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Iraq Occupation Focus Newsletter

Iraq Occupation Focus
Newsletter No. 28
October 15, 2005

This IOF Newsletter is produced as a free service for all those opposed to the occupation. In order to strengthen our campaign, please make sure you sign up to receive the free newsletter automatically – go to: Please also ask all those who share our opposition to the increasingly brutal US-UK occupation to do likewise.

US forces continue rampage through western cities

US launches assault in west Iraq

BBC reports (October 1st): US soldiers have embarked on a major assault on al-Qaeda-linked militants in western Iraq, the US military says. Some 1,000 ground troops stormed Sadah, a town near the Syrian border in Anbar province, following earlier helicopter strikes, officials say.

Local doctors told the BBC at least 10 civilians have died in the operation. The dead - who include at least three children - were reportedly travelling in two vehicles carrying fleeing families.

Thousands flee US military onslaught on Haditha

IRIN report (October 6th): Nearly 1,000 families have fled their homes in Haditha in western Iraq following the launch of a US-led military operation to hunt down in insurgents in the town in the Euphrates river valley, according to residents in the area.

The combined military operation by 2,500 US and Iraqi government troops backed by warplanes began in Haditha on Tuesday and followed on from a similar offensive against Islamic insurgents in villages near al-Qaim on the Syrian border which began on 1 October.

The main hospital in al-Qaim said it had treated dozens of civilians who had been injured in crossfire between the insurgents and 1,000 US troops conducting house-to-house searches and had admitted several bodies of people who had been killed.

People abandoning Haditha said they feared the US-led military operation would lead to massive damage in the town.

“My wife was hurt as we ran out of our house in an exchange of fire between those inhuman US soldiers and the insurgents. Our city will be destroyed like Fallujah and it is the innocent people who will suffer as a result,” moaned Salah Kubaissy, 46, who was seeking shelter in an abandoned school.

Medical sources said the US-led forces had arrested two doctors at the main hospital in Haditha. US troops burst in complaining that everyone there was part of the resistance, they said. “They entered our hospital without the minimum of respect to our patients and arrested many of them. Even two doctors were arrested as they were carrying out a small surgical operation,” said Haki Hadethi, a senior doctor at the hospital.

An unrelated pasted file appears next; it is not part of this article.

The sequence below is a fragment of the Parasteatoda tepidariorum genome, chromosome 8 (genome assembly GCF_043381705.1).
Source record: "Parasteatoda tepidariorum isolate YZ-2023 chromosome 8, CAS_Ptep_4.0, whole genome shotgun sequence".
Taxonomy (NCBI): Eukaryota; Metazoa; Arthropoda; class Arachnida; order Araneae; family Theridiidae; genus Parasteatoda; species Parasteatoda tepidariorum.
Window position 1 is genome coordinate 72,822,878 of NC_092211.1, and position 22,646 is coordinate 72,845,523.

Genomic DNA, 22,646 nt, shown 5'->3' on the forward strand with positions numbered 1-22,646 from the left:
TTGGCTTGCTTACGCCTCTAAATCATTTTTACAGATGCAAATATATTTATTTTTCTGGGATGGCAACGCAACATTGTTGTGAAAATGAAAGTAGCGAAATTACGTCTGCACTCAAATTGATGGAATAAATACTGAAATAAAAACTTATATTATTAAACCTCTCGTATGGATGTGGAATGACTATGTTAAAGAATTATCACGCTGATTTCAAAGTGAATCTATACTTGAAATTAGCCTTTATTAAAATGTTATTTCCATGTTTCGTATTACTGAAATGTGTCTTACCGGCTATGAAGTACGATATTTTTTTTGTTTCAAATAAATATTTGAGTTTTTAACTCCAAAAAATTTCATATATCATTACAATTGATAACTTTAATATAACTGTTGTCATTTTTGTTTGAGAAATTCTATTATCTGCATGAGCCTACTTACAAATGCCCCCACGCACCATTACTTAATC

More civilians flee al-Qaim as US offensive continues

IRIN report (October 4th): More than 900 Iraqi families have fled from the al-Qaim district near the Syrian border to escape a US military offensive against Islamic militants and the exodus is continuing, humanitarian workers in al-Qaim said.

“We can see raids inside the village and every house they (the US troops) enter, they leave in a state of total destruction,” said Abdul Kareem Muhammady, who was holed up with his family in the village of Romanna.

“We cannot leave our house and we are here without food and water, because if we tried to venture out we could be shot dead by either US troops or insurgents,” he told IRIN by telephone.

‘Emergency room’ set up to look after large-scale displacement

Azzaman reports (October 2): An emergency committee has been set up to cater for possibledisplacement of tens of thousands of people due to continuing U.S. and Iraqi military operations, according to a cabinet minister. U.S. marines are involved in continuous assaults on Iraqi cities, towns and villages particularly in the so-called Sunni-Triangle. Their last month’s assault on Tal Affar has displaced more than 90% of the town’s 200,000 inhabitants.

The troops are currently involved in fresh assaults in western Iraq with reports of thousands of people fleeing the affected areas.

Marsh Arabs demonstrate in Basra